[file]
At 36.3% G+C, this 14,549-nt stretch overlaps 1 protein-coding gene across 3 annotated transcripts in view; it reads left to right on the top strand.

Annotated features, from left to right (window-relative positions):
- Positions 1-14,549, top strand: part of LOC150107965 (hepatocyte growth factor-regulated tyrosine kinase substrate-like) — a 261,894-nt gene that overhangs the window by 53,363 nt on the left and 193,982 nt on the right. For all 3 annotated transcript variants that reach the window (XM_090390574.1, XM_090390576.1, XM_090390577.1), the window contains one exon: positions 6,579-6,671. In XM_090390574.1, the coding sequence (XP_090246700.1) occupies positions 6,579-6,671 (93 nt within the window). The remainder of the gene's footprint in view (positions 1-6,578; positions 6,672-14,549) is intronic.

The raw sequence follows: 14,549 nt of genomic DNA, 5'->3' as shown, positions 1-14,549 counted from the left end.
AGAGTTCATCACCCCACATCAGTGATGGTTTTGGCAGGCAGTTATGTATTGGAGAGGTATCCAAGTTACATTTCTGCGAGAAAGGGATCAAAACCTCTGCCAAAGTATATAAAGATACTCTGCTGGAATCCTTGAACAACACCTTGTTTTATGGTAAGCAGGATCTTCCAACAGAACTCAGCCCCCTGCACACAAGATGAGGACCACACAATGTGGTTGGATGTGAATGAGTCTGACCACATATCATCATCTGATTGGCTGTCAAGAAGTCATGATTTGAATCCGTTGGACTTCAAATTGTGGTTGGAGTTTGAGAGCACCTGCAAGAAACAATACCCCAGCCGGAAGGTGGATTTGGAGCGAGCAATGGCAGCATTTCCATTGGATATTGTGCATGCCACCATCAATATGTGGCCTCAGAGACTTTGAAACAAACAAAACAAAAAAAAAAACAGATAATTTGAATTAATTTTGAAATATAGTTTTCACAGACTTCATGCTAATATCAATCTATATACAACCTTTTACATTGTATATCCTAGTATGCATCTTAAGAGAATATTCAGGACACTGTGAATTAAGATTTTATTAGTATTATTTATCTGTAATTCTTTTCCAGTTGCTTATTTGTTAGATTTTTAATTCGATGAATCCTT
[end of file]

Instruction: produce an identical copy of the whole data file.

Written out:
At 36.3% G+C, this 14,549-nt stretch overlaps 1 protein-coding gene across 3 annotated transcripts in view; it reads left to right on the top strand.

Annotated features, from left to right (window-relative positions):
- Positions 1-14,549, top strand: part of LOC150107965 (hepatocyte growth factor-regulated tyrosine kinase substrate-like) — a 261,894-nt gene that overhangs the window by 53,363 nt on the left and 193,982 nt on the right. For all 3 annotated transcript variants that reach the window (XM_090390574.1, XM_090390576.1, XM_090390577.1), the window contains one exon: positions 6,579-6,671. In XM_090390574.1, the coding sequence (XP_090246700.1) occupies positions 6,579-6,671 (93 nt within the window). The remainder of the gene's footprint in view (positions 1-6,578; positions 6,672-14,549) is intronic.

The raw sequence follows: 14,549 nt of genomic DNA, 5'->3' as shown, positions 1-14,549 counted from the left end.
AGAGTTCATCACCCCACATCAGTGATGGTTTTGGCAGGCAGTTATGTATTGGAGAGGTATCCAAGTTACATTTCTGCGAGAAAGGGATCAAAACCTCTGCCAAAGTATATAAAGATACTCTGCTGGAATCCTTGAACAACACCTTGTTTTATGGTAAGCAGGATCTTCCAACAGAACTCAGCCCCCTGCACACAAGATGAGGACCACACAATGTGGTTGGATGTGAATGAGTCTGACCACATATCATCATCTGATTGGCTGTCAAGAAGTCATGATTTGAATCCGTTGGACTTCAAATTGTGGTTGGAGTTTGAGAGCACCTGCAAGAAACAATACCCCAGCCGGAAGGTGGATTTGGAGCGAGCAATGGCAGCATTTCCATTGGATATTGTGCATGCCACCATCAATATGTGGCCTCAGAGACTTTGAAACAAACAAAACAAAAAAAAAAACAGATAATTTGAATTAATTTTGAAATATAGTTTTCACAGACTTCATGCTAATATCAATCTATATACAACCTTTTACATTGTATATCCTAGTATGCATCTTAAGAGAATATTCAGGACACTGTGAATTAAGATTTTATTAGTATTATTTATCTGTAATTCTTTTCCAGTTGCTTATTTGTTAGATTTTTAATTCGATGAATCCTT